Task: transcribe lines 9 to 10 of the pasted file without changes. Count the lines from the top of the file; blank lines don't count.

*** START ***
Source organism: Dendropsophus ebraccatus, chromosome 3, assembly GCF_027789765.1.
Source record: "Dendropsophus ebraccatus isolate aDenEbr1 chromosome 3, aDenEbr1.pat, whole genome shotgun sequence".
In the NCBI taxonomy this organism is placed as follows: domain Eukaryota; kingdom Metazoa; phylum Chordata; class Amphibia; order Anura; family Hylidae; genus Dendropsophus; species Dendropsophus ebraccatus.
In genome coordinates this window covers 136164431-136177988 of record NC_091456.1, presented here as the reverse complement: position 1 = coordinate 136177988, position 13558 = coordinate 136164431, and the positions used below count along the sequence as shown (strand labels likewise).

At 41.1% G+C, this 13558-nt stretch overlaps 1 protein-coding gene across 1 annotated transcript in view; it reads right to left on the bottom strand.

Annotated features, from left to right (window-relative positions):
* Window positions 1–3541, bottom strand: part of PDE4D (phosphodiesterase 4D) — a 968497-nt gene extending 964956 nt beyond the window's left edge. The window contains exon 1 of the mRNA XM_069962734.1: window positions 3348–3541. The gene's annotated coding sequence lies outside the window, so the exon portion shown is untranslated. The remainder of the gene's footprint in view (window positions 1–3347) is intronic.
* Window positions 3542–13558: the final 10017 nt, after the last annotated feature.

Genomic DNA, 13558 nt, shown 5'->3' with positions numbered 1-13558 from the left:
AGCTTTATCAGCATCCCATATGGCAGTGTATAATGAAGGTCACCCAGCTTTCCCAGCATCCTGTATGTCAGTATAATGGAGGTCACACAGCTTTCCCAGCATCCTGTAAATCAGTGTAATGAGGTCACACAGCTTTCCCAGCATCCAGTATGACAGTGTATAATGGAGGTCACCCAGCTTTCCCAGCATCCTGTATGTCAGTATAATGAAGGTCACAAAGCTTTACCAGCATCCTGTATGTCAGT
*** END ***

Genomic DNA, 13558 nt, shown 5'->3' with positions numbered 1-13558 from the left:
AGCTTTATCAGCATCCCATATGGCAGTGTATAATGAAGGTCACCCAGCTTTCCCAGCATCCTGTATGTCAGTATAATGGAGGTCACACAGCTTTCCCAGCATCCTGTAAATCAGTGTAATGAGGTCACACAGCTTTCCCAGCATCCAGTATGACAGTGTATAATGGAGGTCACCCAGCTTTCCCAGCATCCTGTATGTCAGTATAATGAAGGTCACAAAGCTTTACCAGCATCCTGTATGTCAGT